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Detroit — Advocates for an income-based water affordability plan for Detroiters gathered Wednesday to highlight a new initiative in Philadelphia that they claim could serve as a viable model here at home.

Detroit city councilwoman Raquel Castaneda-Lopez joined a room full of activists for a news conference to discuss Philadelphia’s legislation. The gathering was in advance of a public forum on water planned for Wednesday afternoon at St. Matthew & St. Joseph Episcopal Church on Woodward.

Advocates and officials say the hardships between the two the cities are similar and that Philadelphia’s affordability initiative gives momentum to the prospect of putting one in place in Detroit.

The discussion comes after a divided Detroit City Council last week approved an overall 7.5 percent increase in water rates for city residents.

Castaneda-Lopez, who voted against the hike, says the new rates, which will go into effect Aug. 1, make the need for a water affordability plan even more critical.

“Detroit families deserve the same opportunity as those in Philadelphia to have a system that takes into account a person’s ability to pay, to help prevent shutoffs,” she said.

Philadelphia advocates on Wednesday joined the conversation via Skype to provide an overview of the affordability legislation approved by its city council in June. Under the program, residents’ income would determine how much they pay for water. The Philadelphia council would establish guidelines for income eligibility if the measure is approved by the mayor.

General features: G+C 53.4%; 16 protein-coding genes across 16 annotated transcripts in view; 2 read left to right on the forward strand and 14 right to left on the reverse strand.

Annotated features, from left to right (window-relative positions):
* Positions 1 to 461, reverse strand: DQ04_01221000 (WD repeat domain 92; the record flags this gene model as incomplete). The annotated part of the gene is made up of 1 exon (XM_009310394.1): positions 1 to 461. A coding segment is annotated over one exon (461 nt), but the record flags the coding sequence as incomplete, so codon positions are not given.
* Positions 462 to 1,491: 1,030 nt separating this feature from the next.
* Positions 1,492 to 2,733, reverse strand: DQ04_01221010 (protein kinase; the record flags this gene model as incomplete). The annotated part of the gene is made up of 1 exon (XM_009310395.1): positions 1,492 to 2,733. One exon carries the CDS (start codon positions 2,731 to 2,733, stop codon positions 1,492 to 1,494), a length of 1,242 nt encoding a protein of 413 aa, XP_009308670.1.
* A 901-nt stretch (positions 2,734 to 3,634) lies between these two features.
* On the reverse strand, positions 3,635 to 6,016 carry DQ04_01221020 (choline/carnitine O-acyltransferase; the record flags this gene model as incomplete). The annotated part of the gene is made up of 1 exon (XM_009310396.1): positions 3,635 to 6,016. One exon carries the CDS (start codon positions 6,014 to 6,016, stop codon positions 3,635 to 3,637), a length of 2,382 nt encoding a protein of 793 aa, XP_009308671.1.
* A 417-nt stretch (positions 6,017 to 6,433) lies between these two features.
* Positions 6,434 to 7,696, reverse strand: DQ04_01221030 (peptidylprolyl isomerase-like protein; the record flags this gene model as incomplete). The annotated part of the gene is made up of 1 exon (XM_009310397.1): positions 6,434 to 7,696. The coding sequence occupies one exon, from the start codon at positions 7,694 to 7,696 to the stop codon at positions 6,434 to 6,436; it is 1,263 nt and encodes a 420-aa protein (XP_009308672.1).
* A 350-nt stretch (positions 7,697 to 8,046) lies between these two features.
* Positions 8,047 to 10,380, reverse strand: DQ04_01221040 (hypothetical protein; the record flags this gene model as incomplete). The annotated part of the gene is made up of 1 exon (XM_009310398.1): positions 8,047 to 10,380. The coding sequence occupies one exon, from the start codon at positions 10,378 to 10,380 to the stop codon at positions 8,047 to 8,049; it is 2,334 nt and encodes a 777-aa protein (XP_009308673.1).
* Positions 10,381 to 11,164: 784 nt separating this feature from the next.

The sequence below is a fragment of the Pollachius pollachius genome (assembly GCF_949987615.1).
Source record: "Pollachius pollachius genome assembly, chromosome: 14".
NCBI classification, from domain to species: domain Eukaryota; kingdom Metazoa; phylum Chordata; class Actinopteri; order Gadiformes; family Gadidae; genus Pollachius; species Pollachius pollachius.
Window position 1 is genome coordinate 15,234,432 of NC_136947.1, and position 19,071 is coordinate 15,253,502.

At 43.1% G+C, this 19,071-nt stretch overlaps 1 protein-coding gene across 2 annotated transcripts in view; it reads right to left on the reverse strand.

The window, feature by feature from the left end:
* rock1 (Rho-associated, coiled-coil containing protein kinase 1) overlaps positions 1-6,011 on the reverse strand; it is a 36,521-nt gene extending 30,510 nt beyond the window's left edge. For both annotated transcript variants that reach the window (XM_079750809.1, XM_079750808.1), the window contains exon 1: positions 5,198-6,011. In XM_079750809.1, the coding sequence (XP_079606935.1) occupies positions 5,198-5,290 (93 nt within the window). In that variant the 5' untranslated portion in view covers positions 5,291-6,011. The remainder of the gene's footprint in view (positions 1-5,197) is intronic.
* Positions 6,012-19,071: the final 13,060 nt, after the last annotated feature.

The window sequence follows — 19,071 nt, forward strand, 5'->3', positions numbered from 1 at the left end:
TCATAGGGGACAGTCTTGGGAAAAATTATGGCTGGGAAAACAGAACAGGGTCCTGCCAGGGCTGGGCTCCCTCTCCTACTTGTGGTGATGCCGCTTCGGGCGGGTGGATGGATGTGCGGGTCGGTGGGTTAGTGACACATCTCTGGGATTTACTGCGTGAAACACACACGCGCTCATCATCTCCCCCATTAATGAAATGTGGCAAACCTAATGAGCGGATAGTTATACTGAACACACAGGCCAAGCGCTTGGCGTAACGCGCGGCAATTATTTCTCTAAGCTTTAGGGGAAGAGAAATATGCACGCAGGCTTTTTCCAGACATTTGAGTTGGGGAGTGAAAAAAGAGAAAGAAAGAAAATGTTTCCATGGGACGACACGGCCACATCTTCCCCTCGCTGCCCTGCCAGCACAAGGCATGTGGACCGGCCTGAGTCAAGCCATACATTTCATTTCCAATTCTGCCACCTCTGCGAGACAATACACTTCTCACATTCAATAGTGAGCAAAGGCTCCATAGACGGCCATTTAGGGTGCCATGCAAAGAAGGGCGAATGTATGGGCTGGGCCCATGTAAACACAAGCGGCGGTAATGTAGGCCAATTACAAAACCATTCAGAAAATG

If all necessary approvals take place, the plan should be up and running by 2016, said Rob Ballenger of Philadelphia’s Community Legal Services.

Detroit has a water assistance fund to help those who cannot pay their bills, but it does not provide lower rates for low-income residents — a concept advocates call water affordability.

Philadelphia’s legislation would establish an Income-Based Water Revenue Assistance Program, or IWRAP, to ensure low-income Philadelphians’ water bills are affordable in relation to their income. It would also encourage increased collections and water conservation measures.

The law would require Philadelphia’s Water Revenue Bureau to offer income-based payment plans to low-income residential customers and others who can demonstrate a financial hardship.

It’s not clear how the system would make up the money if low-income residents pay less. Officials said the specific rates and forgiveness terms are being studied.

In 2006, a water affordability plan was crafted for Detroit. It was approved by a past city council, but ultimately not implemented.

Roger Colton, an economist who formerly worked on an affordability plan for Detroit, said such a program actually would aid the department in collecting on accounts.

More than 170,000 residential properties in Philadelphia had tax liens for overdue water bills representing more than $200 million in debt, he noted.

CFerretti@detroitnews.com

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